Anderson picked a civilian job at the Delaware National Guard and said his work-life balance improved dramatically. After a few years, Anderson went back to the federal government; he declined to identify the agency.

He figured the VA must have forgotten about the continuing service agreement — or that it was just an idle threat — until he got the $17,000 demand in April 2022. Anderson applied to have his debt waived, but the VA’s Debt Management Center denied that request in March.

The debts are related to travel and lodging costs while Anderson was considered an Acquisition Academy intern, living in a Georgia hotel. Other veterans who were also dispatched to sites across the country for their internships now face debt collections for such costs.

Long, for example, left the VA before completing his three-year commitment, moving to Texas to be closer to his daughters. He got hit with a debt collection notice for nearly $19,000.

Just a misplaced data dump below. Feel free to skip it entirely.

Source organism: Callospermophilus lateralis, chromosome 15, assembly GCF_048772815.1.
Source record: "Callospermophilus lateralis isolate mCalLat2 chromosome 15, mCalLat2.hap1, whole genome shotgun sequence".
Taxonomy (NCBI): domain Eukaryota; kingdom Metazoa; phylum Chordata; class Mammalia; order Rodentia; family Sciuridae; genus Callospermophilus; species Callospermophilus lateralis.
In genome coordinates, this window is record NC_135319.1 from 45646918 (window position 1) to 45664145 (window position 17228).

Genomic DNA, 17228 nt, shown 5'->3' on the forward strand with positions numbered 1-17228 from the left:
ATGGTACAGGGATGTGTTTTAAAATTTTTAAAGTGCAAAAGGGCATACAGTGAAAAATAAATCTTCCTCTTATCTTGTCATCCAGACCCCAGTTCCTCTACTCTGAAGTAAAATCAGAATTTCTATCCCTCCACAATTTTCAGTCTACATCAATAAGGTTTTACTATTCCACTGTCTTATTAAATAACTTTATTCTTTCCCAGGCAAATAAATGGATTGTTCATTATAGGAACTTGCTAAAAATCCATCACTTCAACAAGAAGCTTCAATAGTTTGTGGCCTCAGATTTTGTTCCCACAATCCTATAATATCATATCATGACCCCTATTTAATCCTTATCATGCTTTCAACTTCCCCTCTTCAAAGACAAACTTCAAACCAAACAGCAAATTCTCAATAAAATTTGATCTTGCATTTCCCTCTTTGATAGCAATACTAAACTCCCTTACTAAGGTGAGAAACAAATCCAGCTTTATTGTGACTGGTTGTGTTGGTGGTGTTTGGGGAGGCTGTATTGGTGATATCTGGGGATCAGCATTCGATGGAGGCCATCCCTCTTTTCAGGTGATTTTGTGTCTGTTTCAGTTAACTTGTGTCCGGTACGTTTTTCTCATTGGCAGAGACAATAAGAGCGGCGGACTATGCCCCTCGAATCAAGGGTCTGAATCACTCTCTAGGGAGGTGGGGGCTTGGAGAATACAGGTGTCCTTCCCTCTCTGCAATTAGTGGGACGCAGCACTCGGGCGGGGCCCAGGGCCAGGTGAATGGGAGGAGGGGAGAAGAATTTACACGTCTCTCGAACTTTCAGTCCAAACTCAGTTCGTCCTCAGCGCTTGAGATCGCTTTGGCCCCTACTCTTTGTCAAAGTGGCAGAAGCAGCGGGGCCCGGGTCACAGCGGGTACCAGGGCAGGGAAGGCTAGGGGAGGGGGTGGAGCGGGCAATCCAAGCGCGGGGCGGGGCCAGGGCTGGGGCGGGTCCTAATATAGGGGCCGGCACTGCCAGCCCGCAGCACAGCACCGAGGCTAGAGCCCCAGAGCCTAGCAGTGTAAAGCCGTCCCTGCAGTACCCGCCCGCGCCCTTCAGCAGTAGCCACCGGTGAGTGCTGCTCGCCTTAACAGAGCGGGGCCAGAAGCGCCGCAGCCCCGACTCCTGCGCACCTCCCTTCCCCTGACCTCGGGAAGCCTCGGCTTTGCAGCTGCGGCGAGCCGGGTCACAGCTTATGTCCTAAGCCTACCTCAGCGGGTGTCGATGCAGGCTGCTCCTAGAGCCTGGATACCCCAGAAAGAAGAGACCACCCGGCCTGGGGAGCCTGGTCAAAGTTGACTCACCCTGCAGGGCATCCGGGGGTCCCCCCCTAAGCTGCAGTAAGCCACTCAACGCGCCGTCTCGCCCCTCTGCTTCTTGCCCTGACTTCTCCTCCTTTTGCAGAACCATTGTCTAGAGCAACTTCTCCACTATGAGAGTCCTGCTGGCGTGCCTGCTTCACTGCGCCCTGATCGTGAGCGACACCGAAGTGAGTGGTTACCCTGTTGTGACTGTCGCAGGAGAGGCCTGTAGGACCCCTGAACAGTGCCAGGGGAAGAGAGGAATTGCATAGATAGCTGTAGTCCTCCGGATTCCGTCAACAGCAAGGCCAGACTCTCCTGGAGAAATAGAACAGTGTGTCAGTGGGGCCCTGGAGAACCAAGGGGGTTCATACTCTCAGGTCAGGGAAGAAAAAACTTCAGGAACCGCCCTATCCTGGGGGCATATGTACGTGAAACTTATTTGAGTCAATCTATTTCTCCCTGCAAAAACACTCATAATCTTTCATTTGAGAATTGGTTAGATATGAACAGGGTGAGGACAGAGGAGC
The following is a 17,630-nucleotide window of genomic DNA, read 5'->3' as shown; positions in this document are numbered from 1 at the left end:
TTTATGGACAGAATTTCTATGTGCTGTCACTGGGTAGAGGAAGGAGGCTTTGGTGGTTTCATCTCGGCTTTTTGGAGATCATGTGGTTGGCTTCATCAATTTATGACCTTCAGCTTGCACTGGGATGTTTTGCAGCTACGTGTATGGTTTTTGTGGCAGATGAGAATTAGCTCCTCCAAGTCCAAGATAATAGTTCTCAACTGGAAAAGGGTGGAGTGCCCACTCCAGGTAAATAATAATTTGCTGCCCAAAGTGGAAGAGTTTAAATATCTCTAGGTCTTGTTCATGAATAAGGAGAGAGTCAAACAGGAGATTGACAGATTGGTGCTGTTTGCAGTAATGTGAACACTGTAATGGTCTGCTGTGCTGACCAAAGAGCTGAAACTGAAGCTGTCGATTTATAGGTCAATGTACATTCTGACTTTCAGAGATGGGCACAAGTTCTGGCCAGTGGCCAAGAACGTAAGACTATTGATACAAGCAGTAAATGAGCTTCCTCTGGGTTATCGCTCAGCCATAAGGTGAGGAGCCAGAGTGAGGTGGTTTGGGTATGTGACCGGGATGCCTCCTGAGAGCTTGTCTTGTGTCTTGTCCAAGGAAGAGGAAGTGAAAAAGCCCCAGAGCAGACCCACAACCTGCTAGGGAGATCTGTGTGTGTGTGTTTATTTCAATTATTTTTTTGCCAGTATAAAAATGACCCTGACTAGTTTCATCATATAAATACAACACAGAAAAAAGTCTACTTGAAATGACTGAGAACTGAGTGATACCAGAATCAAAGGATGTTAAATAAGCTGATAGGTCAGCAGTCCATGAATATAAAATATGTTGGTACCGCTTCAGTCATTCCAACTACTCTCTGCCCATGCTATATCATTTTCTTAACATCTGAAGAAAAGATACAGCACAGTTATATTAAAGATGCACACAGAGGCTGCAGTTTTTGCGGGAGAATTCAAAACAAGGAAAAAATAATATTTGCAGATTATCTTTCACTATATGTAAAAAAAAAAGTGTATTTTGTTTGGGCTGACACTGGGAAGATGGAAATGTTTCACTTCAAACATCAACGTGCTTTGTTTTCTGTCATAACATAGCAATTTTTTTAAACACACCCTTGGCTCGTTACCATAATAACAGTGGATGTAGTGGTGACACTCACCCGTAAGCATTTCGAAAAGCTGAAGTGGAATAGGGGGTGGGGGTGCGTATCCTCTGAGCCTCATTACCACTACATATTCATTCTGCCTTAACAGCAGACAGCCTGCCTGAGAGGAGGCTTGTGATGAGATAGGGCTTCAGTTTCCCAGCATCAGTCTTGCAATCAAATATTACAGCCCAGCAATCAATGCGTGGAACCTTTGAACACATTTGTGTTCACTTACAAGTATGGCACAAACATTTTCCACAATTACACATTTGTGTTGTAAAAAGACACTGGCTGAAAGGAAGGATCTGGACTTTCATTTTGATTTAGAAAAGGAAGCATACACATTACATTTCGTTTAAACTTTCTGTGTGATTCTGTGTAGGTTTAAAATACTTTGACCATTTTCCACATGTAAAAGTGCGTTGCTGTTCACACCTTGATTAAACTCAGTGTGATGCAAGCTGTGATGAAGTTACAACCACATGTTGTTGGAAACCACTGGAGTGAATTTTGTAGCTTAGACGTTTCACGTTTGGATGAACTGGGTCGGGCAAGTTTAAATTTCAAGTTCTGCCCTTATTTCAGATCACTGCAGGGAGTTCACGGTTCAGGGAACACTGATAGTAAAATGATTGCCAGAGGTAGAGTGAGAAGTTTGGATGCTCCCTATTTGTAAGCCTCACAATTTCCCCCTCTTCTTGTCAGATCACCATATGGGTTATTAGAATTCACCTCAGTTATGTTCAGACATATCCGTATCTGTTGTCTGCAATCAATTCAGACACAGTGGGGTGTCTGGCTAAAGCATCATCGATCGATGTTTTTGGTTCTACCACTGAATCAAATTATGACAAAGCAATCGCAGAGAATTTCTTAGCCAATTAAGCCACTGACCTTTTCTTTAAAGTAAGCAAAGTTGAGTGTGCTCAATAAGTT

“It’s almost paralyzed me,” Long said. “It’s paralyzed me from doing anything other than existing.”

It’s unclear whether the veterans can win their debt collection challenges. Jessica Pate tried and lost. Pate was not a part of Warriors to Workforce, but is an Air Force veteran who attended a different Acquisition Academy program.

Pate worked at the VA after graduation in 2016, but left for a different federal agency a year later.

“I was told at the time, ‘Hey, we never go after students under that continuing service agreement,” Pate said.

Three years later, Pate found a fifth of her paycheck diverted to an unknown debt. She said it took her two weeks to discover the VA was garnishing her pay to recoup about $11,000. Pate thought it was a misunderstanding, but eventually sued the government to stop the garnishments.